Novartis, BeiGene's PD-(L)1 play takes home another win in late-stage data, adding some heft to its market potential
Continuing its quest to shake up the PD-1 market, BeiGene revealed more data Friday for its checkpoint inhibitor tislelizumab, this time in recurrent or metastatic nasopharyngeal cancer.
Revealing interim topline results from a Phase III study, BeiGene said the drug met its primary endpoint of progression-free survival in the first-line setting, combined with chemotherapy. The drug topped chemotherapy alone at a statistically significant rate, BeiGene said, potentially setting up a Chinese approval in the indication.
“This is our fifth positive Phase III readout for tislelizumab, which we are developing broadly as a potentially differentiated anti-PD-1 antibody,” CMO of I/O Yong Ben said in a statement.
First approved in China in late 2019, tislelizumab has steadily been chalking up more approvals after being first conditionally OK’ed for third-line relapsed/refractory Hodgkin’s lymphoma. The drug has since garnered full approval for first-line advanced squamous NSCLC, as well as conditional approvals in bladder cancers with high PD-L1 expression.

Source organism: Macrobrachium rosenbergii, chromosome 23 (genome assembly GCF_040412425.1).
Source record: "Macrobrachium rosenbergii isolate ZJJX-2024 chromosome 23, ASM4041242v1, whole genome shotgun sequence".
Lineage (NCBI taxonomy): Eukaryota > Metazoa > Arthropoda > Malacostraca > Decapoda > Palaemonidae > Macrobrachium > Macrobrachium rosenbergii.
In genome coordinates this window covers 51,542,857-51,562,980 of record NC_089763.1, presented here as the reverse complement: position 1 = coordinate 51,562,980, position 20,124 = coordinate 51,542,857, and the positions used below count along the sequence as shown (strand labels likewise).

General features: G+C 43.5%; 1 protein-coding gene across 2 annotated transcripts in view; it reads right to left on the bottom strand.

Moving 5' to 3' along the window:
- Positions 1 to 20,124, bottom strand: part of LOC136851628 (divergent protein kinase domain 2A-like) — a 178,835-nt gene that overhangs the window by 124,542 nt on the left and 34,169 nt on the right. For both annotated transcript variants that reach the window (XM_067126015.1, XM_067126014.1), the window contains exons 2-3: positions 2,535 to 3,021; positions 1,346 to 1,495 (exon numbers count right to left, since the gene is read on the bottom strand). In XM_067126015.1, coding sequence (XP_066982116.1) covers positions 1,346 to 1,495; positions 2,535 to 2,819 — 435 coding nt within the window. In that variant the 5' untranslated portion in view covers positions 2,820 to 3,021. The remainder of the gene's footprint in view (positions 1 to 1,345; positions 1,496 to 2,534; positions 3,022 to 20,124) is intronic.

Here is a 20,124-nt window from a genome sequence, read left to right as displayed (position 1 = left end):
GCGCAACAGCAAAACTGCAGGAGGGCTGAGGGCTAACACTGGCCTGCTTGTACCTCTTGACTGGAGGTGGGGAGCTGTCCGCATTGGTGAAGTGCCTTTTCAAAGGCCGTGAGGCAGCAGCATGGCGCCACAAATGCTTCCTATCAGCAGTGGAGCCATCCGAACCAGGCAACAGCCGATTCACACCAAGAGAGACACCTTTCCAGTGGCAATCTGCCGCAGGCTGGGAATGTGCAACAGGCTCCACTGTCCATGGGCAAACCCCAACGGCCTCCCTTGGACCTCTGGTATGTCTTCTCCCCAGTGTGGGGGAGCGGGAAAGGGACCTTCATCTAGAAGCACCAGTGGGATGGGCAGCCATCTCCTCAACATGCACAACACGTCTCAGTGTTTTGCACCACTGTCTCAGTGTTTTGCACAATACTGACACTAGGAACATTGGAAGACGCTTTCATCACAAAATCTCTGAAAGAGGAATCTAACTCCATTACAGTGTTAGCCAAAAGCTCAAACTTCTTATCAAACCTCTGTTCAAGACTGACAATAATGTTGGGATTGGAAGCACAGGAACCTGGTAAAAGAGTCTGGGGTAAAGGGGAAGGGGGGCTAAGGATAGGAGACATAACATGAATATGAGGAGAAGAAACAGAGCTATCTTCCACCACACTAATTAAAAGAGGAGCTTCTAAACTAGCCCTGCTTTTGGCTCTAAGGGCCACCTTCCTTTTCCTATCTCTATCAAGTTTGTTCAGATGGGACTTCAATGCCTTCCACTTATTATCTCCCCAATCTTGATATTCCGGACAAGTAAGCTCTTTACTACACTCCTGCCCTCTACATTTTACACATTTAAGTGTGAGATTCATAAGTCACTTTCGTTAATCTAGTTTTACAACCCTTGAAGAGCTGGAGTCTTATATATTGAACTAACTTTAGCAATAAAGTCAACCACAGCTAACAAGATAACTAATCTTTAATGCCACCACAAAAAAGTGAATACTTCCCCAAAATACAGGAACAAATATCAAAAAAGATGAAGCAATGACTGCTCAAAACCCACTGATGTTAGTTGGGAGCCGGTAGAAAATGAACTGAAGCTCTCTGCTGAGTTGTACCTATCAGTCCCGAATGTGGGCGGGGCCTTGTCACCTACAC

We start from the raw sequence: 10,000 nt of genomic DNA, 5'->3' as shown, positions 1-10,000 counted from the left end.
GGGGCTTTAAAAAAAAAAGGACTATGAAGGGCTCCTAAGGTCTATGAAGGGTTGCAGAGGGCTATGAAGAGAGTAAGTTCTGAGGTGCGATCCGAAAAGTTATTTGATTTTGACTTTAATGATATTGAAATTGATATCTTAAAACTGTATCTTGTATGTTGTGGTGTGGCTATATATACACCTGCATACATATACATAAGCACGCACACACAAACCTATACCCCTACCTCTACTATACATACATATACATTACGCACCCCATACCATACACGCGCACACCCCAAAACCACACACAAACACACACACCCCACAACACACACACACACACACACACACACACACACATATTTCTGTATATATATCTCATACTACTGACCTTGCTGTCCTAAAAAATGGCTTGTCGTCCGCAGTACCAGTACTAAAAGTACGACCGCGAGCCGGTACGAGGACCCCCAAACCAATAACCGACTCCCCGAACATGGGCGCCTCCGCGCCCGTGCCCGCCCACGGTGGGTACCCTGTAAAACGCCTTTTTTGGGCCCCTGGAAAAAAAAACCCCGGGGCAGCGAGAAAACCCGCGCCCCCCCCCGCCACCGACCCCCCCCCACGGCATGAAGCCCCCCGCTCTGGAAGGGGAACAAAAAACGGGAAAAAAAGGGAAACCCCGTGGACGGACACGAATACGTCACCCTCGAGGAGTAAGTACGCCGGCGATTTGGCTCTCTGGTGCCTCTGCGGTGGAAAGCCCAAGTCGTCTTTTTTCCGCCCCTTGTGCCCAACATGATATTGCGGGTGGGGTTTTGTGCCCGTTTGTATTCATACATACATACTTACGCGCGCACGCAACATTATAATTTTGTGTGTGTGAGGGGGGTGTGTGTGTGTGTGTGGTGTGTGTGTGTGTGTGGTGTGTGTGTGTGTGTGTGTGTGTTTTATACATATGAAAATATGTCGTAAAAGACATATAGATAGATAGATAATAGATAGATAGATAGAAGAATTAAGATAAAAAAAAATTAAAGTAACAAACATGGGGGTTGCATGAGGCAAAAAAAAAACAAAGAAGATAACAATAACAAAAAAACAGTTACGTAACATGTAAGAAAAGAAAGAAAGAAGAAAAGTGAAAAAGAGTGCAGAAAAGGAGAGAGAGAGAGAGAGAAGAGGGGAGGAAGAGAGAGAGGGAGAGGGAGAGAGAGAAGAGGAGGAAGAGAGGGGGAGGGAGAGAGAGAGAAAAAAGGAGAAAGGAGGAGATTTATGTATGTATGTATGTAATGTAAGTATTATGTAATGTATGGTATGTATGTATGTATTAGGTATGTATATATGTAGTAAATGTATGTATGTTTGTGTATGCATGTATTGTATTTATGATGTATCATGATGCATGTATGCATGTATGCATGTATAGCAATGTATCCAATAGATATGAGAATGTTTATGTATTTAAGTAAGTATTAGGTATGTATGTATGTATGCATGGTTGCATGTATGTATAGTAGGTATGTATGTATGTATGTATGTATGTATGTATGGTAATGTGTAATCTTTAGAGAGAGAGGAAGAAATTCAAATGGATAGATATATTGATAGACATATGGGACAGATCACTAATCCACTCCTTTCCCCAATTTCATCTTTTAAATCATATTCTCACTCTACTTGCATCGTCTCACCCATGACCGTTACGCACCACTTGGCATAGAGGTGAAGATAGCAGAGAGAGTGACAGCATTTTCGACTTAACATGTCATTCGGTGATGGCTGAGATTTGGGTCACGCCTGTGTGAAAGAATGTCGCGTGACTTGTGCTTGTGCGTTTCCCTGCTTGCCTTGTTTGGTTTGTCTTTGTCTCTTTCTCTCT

The latest Phase III effort comes from a trial of 263 patients in Asia, who were randomized 1:1 into the drug or placebo plus chemo arms. BeiGene did not release any figures or p-values regarding the results.
Friday’s results are part of BeiGene’s continuing effort to expand the drug’s use in China, and NPC could prove to be a big one. Nearly half of all global NPC cases occur in the country, with higher rates in southern China. Roughly 60,000 Chinese individuals were diagnosed with the disease in 2018, BeiGene said.
But BeiGene is also apparently ready to soon take the drug overseas. Earlier this year, Novartis plunked down $650 million in upfront cash to partner with the biotech, promising up to $1.55 billion in future milestones. For that price, Novartis won commercial and co-development rights to most major markets outside of China.
They haven’t submitted any regulatory filings just yet, but the duo is chasing more than a dozen potential indications. Among the group are NSCLC, hepatocellular carcinoma, esophageal squamous cell carcinoma, gastric cancer and NPC.
The drug is already seeing big uptake in China as well, recording $48.9 million sales in the first quarter — a figure up nearly 140% from the first quarter of 2020. Estimates have only grown for the drug, with Leerink analyst Andrew Berens last year raising peak sales expectations to $768 million, up from $461 million previously.
BeiGene’s NPC data come from a swath of potential registrational trials: The biotech said it has launched or completed 17 different studies for the checkpoint inhibitor.